The other day I was musing about muses. This was a rather convoluted process that went something like this:
I want to write but I don’t have an idea. I should write, but I’m bummed because I don’t have an idea. I could write if I had a great idea. I need to get one and until I do, I’ll watch TV. There’s a movie on TV called The Muse. I’ll watch The Muse and get inspired.
This is how the musing went after the movie.
The Muse is awful. She’s demanding, self-centered, and doesn’t care about the writer’s work. Still, the he sees something in her. What does he see in her? I want a muse. I just don’t want a muse like that.
I turned off the TV, obsessed with the idea of getting a muse. I just had to figure out where to get one. Since I’d never actually seen a muse, I decided I better find out exactly what I was looking for.
In the dictionary, the first definition of muse is to be thrown into a deep state of dreamy abstraction. The second is a noun, naming any of the nine sister goddesses in Greek mythology that preside over song, poetry, the arts and sciences. The third definition is the one we think of most often, a human source of inspiration or a guiding genius.
With this information in hand, I analyzed my career and realized that a muse has guided me every step of the way. I have often found myself lost in a dream state inspired by another writer. Their work has more often than not sparked an idea for a book of my own or a shown me a new way of laying a story foundation or become a point of reference for an essential building block.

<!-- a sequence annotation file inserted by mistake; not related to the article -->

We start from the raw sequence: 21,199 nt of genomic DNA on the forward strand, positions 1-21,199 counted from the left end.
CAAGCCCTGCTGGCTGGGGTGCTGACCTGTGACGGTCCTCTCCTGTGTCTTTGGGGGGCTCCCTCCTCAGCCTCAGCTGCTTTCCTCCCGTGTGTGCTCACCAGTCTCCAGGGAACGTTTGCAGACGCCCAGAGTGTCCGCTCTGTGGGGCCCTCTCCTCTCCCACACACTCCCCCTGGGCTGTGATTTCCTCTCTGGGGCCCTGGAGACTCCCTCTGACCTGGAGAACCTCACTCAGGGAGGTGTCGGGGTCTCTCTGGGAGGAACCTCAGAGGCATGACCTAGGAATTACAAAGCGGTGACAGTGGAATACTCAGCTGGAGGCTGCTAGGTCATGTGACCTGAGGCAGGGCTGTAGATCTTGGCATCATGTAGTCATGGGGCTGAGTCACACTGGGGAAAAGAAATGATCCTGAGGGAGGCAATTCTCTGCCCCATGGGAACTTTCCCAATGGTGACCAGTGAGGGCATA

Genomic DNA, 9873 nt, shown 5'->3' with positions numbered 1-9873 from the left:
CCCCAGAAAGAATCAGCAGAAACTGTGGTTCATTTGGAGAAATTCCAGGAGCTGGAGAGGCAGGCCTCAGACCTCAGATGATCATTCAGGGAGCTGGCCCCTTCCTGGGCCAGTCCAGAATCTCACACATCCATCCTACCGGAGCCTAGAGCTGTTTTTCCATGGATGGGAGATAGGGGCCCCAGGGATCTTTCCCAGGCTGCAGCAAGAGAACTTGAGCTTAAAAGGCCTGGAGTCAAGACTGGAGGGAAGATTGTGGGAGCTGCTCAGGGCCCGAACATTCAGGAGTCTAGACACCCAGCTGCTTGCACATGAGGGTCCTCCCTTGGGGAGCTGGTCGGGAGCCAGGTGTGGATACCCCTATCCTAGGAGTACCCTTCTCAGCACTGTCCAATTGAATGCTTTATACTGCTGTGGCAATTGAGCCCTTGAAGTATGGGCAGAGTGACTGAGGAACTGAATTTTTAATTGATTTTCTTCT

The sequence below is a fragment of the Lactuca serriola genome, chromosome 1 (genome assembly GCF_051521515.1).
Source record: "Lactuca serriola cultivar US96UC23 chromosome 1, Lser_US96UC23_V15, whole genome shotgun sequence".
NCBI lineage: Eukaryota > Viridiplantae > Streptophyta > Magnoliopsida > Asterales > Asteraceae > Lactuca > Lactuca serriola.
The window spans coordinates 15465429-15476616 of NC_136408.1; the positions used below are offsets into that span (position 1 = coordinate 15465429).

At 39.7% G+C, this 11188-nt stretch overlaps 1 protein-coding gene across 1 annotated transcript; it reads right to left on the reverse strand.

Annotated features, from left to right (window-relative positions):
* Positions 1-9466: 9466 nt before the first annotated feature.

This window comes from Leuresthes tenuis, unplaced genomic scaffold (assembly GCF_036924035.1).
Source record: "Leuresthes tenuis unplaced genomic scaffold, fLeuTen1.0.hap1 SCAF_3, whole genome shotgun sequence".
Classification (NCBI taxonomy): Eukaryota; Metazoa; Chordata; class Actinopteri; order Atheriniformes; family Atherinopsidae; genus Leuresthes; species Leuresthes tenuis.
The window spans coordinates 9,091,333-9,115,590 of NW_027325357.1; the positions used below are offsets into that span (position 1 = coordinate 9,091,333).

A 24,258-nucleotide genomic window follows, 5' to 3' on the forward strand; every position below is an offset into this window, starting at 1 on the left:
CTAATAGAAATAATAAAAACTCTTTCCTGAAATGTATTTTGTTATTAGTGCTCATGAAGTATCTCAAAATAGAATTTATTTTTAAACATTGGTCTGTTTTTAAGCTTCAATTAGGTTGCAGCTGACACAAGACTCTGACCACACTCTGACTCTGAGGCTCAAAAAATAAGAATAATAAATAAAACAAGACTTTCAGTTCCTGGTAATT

The second definition – the naming of the goddesses – is a matter of inspirational faith. I have always believed that there is ‘something’ hovering over artists that not only encourages the creative soul, but also gives it the courage needed to present its work to a critical public.
That brings us back to the movie and the third definition of muse: the source of inspiration that we can touch and talk to. For some people this is one person, for me it has been many. I don’t call them muses; I call them friends, lovers, family and colleagues. Each step of my career was inspired and moved forward by the muse of the moment, the one person I needed just then.
There was the high school teacher who told me I wrote well, my husband who rescued by early attempts from the trashcan, my children who proudly said their mom was a writer. As the years went on and the books piled up, there were editors who trained me and readers who cheered me on, inspiring me to be better at my craft. All these people were – as definition three would have us believe – guiding geniuses.
It doesn’t matter if they knew the roll they played in my writing. What matters is that I wrote because of them and never in spite of them. The truth is, all you have to do to find a muse is open your eyes, your mind, and your heart. That muse is there – sometimes where you least expect it.
Hawk McBride and Randi Ronin could never have expected their chance encounter would be the beginning of the rest of their lives.More info →